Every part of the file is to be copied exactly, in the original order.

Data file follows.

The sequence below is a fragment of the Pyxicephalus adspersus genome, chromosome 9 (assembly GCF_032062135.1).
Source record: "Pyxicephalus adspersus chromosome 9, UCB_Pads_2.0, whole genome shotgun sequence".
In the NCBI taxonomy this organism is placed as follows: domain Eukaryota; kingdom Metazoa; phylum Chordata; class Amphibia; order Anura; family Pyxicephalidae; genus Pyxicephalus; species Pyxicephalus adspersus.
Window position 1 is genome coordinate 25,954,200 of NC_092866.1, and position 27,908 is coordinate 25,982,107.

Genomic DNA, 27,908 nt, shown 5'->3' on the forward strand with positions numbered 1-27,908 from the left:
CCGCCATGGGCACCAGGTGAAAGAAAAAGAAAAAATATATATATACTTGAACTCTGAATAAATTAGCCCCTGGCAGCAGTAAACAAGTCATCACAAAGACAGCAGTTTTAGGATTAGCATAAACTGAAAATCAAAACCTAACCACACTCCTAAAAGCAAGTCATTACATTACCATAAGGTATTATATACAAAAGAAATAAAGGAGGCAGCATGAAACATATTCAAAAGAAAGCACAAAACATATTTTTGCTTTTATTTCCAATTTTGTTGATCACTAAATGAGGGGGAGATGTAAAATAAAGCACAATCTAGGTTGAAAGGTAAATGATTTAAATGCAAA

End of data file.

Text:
The sequence below is a fragment of the Pyxicephalus adspersus genome, chromosome 9 (assembly GCF_032062135.1).
Source record: "Pyxicephalus adspersus chromosome 9, UCB_Pads_2.0, whole genome shotgun sequence".
In the NCBI taxonomy this organism is placed as follows: domain Eukaryota; kingdom Metazoa; phylum Chordata; class Amphibia; order Anura; family Pyxicephalidae; genus Pyxicephalus; species Pyxicephalus adspersus.
Window position 1 is genome coordinate 25,954,200 of NC_092866.1, and position 27,908 is coordinate 25,982,107.

Genomic DNA, 27,908 nt, shown 5'->3' on the forward strand with positions numbered 1-27,908 from the left:
CCGCCATGGGCACCAGGTGAAAGAAAAAGAAAAAATATATATATACTTGAACTCTGAATAAATTAGCCCCTGGCAGCAGTAAACAAGTCATCACAAAGACAGCAGTTTTAGGATTAGCATAAACTGAAAATCAAAACCTAACCACACTCCTAAAAGCAAGTCATTACATTACCATAAGGTATTATATACAAAAGAAATAAAGGAGGCAGCATGAAACATATTCAAAAGAAAGCACAAAACATATTTTTGCTTTTATTTCCAATTTTGTTGATCACTAAATGAGGGGGAGATGTAAAATAAAGCACAATCTAGGTTGAAAGGTAAATGATTTAAATGCAAA